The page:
2.1. Stock and Husbandry

The experiment was divided in a starter (1-21d) and a grower period (22-34d). Under environmentally controlled conditions (temperature, monochromatic red light for 23 hours), 288 one-day-old male growing chickens (Ross-308 line; WIMEX Agrarprodukte, Hatchery Rosefeld Germany) were randomly allotted to 48 floor pens (6 birds/pen). Birds were bedded on wood shavings and had free access to feed and water. Growth data and feed consumption were recorded weekly.

2.2. Alternative Protein Sources

The Hermetia illucens larvae meal used in this study was gained from a commercial German producer (Hermetia Futtermittel GbR, Baruth/Mark, Germany). The black soldier fly larvae were raised on a plant-based substrate (rye flour, wheat bran) and collected after 20 days of fattening. After a period of 14 hours of drying at temperatures between 65˚C and 70˚C, the larvae were partly defatted with a screw press (Type AP08, Reinartz). Finally, the processed larvae were milled to yield a meal to be used in the further manufacturing of homogenous mixed diets.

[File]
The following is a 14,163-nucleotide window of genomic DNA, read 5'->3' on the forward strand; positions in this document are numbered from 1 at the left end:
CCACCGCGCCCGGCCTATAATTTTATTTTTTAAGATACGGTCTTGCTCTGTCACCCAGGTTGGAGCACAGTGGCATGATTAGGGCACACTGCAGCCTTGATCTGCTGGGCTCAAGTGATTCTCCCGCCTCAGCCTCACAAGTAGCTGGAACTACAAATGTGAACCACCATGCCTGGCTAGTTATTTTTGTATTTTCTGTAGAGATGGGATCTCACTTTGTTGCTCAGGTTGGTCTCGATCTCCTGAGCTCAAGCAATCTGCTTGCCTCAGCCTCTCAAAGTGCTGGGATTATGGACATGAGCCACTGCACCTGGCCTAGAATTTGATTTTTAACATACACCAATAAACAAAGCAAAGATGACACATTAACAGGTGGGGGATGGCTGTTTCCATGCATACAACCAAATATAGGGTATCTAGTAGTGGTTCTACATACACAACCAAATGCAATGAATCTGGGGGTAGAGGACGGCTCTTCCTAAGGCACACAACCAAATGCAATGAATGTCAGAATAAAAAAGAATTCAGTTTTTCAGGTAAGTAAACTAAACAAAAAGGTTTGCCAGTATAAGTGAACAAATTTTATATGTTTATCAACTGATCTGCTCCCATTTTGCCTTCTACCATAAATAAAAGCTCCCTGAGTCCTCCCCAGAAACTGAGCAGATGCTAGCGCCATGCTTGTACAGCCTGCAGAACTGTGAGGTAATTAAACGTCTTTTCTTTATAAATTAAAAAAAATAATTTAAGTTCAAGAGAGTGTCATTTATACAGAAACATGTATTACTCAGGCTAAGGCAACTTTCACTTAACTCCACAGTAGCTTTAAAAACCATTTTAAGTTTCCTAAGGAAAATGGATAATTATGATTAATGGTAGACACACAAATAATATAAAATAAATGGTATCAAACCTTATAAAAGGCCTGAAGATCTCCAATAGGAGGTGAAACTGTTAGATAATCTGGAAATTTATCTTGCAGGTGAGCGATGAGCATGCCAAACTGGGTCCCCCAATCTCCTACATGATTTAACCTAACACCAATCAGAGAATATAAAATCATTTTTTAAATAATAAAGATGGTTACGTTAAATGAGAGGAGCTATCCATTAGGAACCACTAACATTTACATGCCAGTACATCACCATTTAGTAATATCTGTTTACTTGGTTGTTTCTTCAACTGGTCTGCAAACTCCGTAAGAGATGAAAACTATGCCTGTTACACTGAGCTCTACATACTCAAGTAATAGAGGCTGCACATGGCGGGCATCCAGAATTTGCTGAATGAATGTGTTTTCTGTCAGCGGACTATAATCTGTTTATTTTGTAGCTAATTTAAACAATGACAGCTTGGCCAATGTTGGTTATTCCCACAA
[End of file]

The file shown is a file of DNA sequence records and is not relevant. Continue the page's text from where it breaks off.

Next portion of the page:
The microalgae meal from Spirulina platensis was a commercial sun-dried powder obtained from Myanmar and declared to be free of GMO, irradiation, pesticides, colorants, preservatives and additives. The microcystine content, analyzed by an external laboratory (TeLA GmbH, Geestland, Germany), remained below the detection limit. Velten et al. [27] reported comprehensive information regarding the nutrient composition of the alternative proteins.

2.3. Diets and Feeding

The experimental design in both of the age periods utilized five diets, a control diet (n = 12) and four diets with 50% SBM substitution (n = 9). The starter/grower control diets were based on SBM (39/32%) wheat (33/38%) and corn (16/19%) as the main ingredients (Table 1), both with a basic and an extended level of AA fortification. For the basic level, Lys and Met were supplemented equally to the levels in the control diet (diets HM and SM). The extended level of AA fortification (diets HM+ and SM+) aimed to improve the dietary AA balance according to the currently adopted ideal AA ratio (IAAR) as reported by Wecke and Liebert [28] . In consequence, both the Lys and Met supply was elevated and further crystalline AAs (L-Thr, L-Arg, L-Val) were supplemented (Table 1). Analyzed nutrient composition of the diets is summarized in Table 2.